In addition to raising teacher pay, lawmakers furthered their commitment to students and teachers by appropriating $150 million to establish the Student Learning Recovery Grant program, which will help students who have fallen behind their peers due to COVID-19. Increased funding will be available for special education grants and complexity grants to help Indiana’s most vulnerable students. In addition, career and technical education programs will continue to be supported, providing students opportunities to pursue trade occupations while in high school. Non-English speaking programs will also see increased funding over the next two years. Each year, $1 million will be allocated for the teacher residency grant program, and $37.5 million will be available for Teacher Appreciation Grants, which reward highly effective and effective educators.
With these record-breaking investments in public school funding, lawmakers also expanded our School Choice Scholarship Program, which removes financial hurdles for families who want to choose the best educational fit for their child. In addition, lawmakers created the Indiana Education Scholarship Account to empower parents with special education students to select a school that meets their unique needs.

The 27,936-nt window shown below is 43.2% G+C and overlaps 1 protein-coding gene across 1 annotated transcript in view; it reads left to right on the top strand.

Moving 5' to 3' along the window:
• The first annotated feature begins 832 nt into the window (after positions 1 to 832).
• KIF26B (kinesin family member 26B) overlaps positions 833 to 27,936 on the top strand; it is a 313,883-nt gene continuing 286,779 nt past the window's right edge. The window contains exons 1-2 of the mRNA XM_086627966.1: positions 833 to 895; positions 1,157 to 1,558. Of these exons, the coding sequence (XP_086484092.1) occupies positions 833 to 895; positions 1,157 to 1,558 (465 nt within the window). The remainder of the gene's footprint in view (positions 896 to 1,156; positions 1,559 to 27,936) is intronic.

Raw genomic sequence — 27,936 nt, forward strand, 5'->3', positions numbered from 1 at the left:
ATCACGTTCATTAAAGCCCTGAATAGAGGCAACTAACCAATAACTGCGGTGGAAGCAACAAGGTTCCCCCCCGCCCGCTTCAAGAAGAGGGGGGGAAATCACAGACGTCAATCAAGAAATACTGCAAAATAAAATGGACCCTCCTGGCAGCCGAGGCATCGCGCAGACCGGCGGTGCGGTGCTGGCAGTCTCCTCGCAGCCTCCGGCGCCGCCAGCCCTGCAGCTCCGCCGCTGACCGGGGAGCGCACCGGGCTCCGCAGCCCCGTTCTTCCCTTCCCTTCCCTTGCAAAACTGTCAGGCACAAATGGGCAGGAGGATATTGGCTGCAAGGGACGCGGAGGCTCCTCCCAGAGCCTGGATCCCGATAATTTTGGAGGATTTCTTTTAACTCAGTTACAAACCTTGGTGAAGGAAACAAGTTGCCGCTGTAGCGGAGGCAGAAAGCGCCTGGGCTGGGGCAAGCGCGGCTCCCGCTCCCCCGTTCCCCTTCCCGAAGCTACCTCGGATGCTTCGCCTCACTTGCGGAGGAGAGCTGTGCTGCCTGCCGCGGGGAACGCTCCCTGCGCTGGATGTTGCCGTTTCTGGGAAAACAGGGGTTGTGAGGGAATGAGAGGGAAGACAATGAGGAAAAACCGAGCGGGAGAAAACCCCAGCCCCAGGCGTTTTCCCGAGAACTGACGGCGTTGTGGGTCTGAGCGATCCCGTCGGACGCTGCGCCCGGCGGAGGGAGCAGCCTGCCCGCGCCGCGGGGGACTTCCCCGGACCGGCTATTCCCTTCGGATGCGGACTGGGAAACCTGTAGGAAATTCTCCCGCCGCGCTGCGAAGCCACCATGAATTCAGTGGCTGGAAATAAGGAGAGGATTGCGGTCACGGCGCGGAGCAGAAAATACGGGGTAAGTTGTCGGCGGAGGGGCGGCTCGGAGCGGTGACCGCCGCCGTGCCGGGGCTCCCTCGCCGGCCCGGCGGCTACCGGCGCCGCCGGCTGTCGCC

This historic state funding is on top of the $2.8 billion in federal money sent to Indiana schools.
This new budget is a huge win for Hoosier students and teachers, and it is thanks to Indiana’s conservative leadership and strategic investments over the last decade. While the state continues to prioritize K-12 education, the next budget also reduces taxpayer-funded debt by over $1 billion, provides opportunities for future tax cuts and reforms, and makes critical investments in infrastructure, broadband, mental health and law enforcement. Click here to learn more about the next two-year budget.
The COVID-19 pandemic left many states in a precarious financial situation. Not Indiana.